Late last month an American from Florida blew himself up in a suicide attack in Syria.
Here's the good news: Moner Mohammad Abusalha's truck bomb was aimed at Syrian government forces, not at some building in New York City. The bad news: As many as 70 Americans and 3,000 Europeans are among more than 7,000 foreigners from 50 countries fighting with Syrian rebel groups linked to al-Qaida. Director of National Intelligence James Clapper says these groups are already training people "to go back to their (home) countries."
The worse news: Jihadis have taken over a vast swath of territory stretching from eastern Syria deep into Iraq, where they control the city of Fallujah and are exploding dozens of suicide bombs monthly. Their so-called Islamic Emirate in Iraq and the Levant (ISIL) is poised to export more extremists to the West and Middle East than Afghanistan and Pakistan did in past decades.
Let me be clear: The best response would not require sending U.S. planes or troops. It would require helping Syrians (and Iraqis) fight back against the jihadis -- as some moderate Syrian rebels are already doing. But these groups are also fighting the Syrian regime and they don't have sufficient resources for their dual struggle.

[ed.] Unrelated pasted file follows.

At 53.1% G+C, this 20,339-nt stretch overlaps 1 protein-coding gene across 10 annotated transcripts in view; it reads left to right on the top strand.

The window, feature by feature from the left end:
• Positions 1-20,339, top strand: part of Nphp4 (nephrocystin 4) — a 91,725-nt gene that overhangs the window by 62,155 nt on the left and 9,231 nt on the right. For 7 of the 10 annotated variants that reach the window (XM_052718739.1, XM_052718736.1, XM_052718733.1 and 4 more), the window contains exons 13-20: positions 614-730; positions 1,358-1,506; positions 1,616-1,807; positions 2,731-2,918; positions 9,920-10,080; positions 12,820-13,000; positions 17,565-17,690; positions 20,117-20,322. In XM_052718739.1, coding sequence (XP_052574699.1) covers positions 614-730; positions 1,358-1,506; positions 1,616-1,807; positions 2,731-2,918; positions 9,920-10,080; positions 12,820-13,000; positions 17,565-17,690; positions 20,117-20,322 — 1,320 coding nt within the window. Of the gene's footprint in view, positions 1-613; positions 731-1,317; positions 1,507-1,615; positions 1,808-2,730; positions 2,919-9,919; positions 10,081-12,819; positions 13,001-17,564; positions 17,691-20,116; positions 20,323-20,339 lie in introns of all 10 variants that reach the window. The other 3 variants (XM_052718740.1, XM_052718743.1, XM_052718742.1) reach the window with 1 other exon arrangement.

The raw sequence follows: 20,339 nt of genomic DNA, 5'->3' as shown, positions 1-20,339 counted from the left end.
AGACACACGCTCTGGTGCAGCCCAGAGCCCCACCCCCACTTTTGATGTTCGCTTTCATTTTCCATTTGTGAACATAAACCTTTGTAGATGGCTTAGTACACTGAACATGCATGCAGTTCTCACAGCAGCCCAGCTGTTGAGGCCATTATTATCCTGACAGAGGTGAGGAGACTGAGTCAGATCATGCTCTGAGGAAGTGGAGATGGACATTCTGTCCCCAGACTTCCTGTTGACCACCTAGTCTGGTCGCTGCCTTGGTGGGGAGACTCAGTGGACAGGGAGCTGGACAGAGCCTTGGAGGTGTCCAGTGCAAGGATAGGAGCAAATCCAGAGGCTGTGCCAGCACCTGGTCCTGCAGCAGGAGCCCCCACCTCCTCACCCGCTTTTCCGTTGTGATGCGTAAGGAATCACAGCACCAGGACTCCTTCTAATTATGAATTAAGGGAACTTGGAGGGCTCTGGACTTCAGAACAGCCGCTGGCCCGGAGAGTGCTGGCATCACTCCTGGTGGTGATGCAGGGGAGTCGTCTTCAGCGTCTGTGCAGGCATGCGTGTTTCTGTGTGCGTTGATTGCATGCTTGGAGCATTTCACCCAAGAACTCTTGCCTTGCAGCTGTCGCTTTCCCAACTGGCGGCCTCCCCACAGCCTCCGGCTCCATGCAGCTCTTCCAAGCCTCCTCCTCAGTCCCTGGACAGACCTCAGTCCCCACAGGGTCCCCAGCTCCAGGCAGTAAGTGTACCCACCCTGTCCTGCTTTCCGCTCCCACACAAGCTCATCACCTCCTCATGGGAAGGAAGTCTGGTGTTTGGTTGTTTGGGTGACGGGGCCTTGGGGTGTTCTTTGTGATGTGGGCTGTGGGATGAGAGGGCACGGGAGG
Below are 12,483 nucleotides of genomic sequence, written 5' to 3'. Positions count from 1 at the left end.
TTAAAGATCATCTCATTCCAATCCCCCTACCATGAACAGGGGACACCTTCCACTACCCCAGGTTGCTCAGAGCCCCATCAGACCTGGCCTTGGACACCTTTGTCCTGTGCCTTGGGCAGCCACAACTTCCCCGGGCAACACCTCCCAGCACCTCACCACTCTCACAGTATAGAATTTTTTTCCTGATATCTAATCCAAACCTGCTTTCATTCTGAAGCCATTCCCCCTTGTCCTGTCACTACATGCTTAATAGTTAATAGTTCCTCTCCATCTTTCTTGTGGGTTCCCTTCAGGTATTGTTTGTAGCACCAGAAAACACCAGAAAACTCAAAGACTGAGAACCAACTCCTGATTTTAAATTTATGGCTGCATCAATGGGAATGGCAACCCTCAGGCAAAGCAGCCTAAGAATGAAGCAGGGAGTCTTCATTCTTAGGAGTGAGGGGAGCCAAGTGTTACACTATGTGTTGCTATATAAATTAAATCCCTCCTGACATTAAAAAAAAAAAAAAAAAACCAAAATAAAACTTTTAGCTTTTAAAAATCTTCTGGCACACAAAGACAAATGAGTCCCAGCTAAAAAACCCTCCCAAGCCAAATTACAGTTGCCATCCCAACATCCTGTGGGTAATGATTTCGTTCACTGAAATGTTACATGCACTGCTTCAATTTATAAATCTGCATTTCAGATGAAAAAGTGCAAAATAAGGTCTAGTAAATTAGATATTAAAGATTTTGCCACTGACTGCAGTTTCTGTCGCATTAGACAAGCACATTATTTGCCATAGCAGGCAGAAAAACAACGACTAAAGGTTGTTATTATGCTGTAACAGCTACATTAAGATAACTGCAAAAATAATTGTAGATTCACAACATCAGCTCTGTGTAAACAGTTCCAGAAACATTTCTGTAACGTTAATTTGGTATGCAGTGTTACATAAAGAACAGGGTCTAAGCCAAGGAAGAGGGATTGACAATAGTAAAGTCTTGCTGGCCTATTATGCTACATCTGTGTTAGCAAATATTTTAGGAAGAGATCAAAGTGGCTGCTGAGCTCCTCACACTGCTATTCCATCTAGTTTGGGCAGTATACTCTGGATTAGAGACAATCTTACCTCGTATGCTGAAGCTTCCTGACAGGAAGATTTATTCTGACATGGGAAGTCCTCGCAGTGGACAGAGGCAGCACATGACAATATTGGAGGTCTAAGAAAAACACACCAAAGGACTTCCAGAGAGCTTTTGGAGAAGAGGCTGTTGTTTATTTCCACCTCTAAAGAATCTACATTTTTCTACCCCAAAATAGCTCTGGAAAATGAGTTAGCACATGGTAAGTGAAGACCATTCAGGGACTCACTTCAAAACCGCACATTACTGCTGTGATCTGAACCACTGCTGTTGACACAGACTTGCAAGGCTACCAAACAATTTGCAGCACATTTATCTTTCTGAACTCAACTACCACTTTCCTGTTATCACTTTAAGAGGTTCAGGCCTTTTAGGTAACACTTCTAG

Inexplicably, the White House still can't decide whether to give these rebels the help they need.This lack of on-the-ground pressure made it easy for Syrian president Bashar al-Assad and his Russian and Iranian backers to reject any political compromise at failed Geneva negotiations. To underscore the point, Assad arranged his "re-election" last week.
The White House policy paralysis has stymied top diplomats such as Robert Ford, former U.S. ambassador to Syria, who recently quit in frustration.
I asked him in an interview whether he thought it was too late to push back ISIL, which has declared an Islamic emirate in eastern Syria and western Iraq, or Jabhat al-Nusra, the group to which the American truck bomber belonged. "It's much harder now, but not too late," he replied.
In 2012 and 2013, he says, Syrian moderates were reluctant to criticize ISIL because they were fighting the same enemy, Assad. But now, he says, "There is active combat between them. ISIL has been thrown out of Aleppo." In places where the moderates have had access to adequate supplies, he says, they have prevailed.
But what of the argument that the United States needs dictator Assad in power to counter the jihadis? "Syria is a failed state," Ford shoots back. "There is an absence of a serious governmental authority able to crack down on terrorist groups in the east or the south."
The only way to end the jihadi threat is to change the dynamics on the Syrian ground, persuading Moscow and Tehran-- and Assad --that they must compromise at the bargaining table.
Again, this does not mean deploying U.S. troops (it's frustrating when President Obama keeps raising this straw man). This is about aiding Syrians who want to fight the jihadis who want to harm us, too.
"It's not a lost cause," Ford insists. Not if Obama will finally make the decision to commit the necessary support to moderate Syrian rebels, rather than wait for a suicide bomber to return from Syria to Washington.